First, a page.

poem, forgive me

by jdavidcharles

I’ve decided to post my commentary after my poems rather than before from hereon out as this gives you the opportunity to form your own thoughts about the poem. After all, I am just as much a commentator on the poem as you. Being the author doesn’t entitle me to anything.

poem forgive me

Never held to the weight
of that anchorage. But
then again
                  relating can
be more fucking, the
reeming out of skin, till,
bearing the fullness of
the body you stand
             and unashamed
(as the saying goes)–
two fingers
                   bound tight
and right
                to the cusp of
the wall–skin folded
back on skin to redden
the lip of that flesh,
                      the tearing
and rawness there.
yourself up: this is something
you must do for yourself.


A comment on the poem:

I think the notion of “forgiveness” is an odd one. Feeling like one needs to be forgiven is to be alienated, out of place, to not be in one’s own body. We turn to, of all people, the ones we hurt and expect them to be able to put us back in our body. What a strange thing. Where do we get off feeling the entitlement to make the one’s we hurt responsible for such a thing? It struck me that this is similar to what we look for in love. Sex puts one in one’s body precisely by putting oneself out and into someone(s) else’s. We make another responsible, the one we displace into, to put us back in place. Strange.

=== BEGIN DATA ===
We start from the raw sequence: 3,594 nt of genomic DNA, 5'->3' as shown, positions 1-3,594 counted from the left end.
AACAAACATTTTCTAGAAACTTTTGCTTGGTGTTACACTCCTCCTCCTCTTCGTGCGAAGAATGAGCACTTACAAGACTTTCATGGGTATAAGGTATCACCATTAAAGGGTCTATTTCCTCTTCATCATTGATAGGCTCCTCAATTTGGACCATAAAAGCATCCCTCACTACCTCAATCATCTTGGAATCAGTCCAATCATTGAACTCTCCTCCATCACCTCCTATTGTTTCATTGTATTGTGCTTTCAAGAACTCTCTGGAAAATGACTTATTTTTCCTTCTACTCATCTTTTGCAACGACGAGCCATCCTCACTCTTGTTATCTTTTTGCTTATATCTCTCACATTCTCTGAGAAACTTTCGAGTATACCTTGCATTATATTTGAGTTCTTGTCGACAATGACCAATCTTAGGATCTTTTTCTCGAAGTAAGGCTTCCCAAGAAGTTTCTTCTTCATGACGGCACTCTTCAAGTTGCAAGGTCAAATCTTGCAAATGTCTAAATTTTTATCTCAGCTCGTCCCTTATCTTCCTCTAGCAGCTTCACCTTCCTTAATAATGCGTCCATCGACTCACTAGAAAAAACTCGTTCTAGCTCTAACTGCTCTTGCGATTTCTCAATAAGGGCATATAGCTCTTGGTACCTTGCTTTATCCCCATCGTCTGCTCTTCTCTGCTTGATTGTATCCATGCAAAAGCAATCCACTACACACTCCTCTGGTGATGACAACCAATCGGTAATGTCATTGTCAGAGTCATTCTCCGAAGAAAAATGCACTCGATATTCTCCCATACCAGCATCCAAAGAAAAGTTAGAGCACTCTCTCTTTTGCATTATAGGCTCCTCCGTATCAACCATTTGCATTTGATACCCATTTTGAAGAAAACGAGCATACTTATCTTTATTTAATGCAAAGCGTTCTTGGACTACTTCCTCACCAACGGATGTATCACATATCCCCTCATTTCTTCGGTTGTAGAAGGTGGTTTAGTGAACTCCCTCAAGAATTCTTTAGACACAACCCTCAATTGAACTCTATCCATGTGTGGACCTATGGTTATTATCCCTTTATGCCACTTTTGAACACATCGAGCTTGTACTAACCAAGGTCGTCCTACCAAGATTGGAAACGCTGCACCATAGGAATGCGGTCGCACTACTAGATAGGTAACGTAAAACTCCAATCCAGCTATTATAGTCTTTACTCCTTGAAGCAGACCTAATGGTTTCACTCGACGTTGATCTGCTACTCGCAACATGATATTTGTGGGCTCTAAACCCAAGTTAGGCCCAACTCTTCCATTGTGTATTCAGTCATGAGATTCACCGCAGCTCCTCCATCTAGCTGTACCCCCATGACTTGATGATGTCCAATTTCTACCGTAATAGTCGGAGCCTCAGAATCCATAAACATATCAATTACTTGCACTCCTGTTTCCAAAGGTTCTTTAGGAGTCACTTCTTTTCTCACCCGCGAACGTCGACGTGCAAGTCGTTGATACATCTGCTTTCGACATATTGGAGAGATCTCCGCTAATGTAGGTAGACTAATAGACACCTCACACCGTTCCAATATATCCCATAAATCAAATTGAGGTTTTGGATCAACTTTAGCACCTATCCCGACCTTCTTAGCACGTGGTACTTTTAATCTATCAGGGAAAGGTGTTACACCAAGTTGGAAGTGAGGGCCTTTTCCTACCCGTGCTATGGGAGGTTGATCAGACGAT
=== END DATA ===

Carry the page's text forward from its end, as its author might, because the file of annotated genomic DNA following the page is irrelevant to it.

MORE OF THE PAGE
When we give someone that whole weight (“forgive me because I can’t forgive myself” or “make love to me because I am insecure about my body”)  there is something terrible about it. Just think of the unfortunately typical problem of heterosexual male entitlement. He does not find his own body erotic, because, after all, if he actually enjoyed masturbating it would be homosexual or not masculine or some such bullshit. For Lacan this would mean his masturbation is not a Symptom–an obsessive, insatiable pleasure (an unfillable desire)–but rather a “s”ymptom–something which is simply pleasurable in its own right (one kind of sex among many). Because of this, during intercourse the woman must bear the erotic weight of both bodies, she must both be presentable as an object(-to-be-viewed) and make his body erotic. She must not only give him her body (“make love to me”) but must put him in his own body as well (“but also make me lovable”).

This happens with forgiveness as well–expecting the one we hurt to forgive us, not just for the wrong we did, but for the person we are. The injunction is not simply “forgive me,” but also “make me forgivable.” This is also what we often force upon a text, thus the title of my poem. We expect the novel or poem or movie to not only become an object for us but to make us into a good and comfortable reader or viewer. Just as this is misogynistic and cruel in the case of the hypothetical couple above, so too this is to place a terrible burden on the text. Sometimes you have to woo the text. You have to forgive and love and accept yourself before the novel can accept you as a reader. Here we touch on shame. I don’t think you can love someone very well if you are ashamed. You need to be comfortable in your body before you can be comfortable entrusting it to someone else. It’s too much weight to expect them to touch it and make you comfortable being an object of touch.

Or maybe that’s just me. Anywho. Hope that clarified the poem some without completely and thoroughly spoiling it.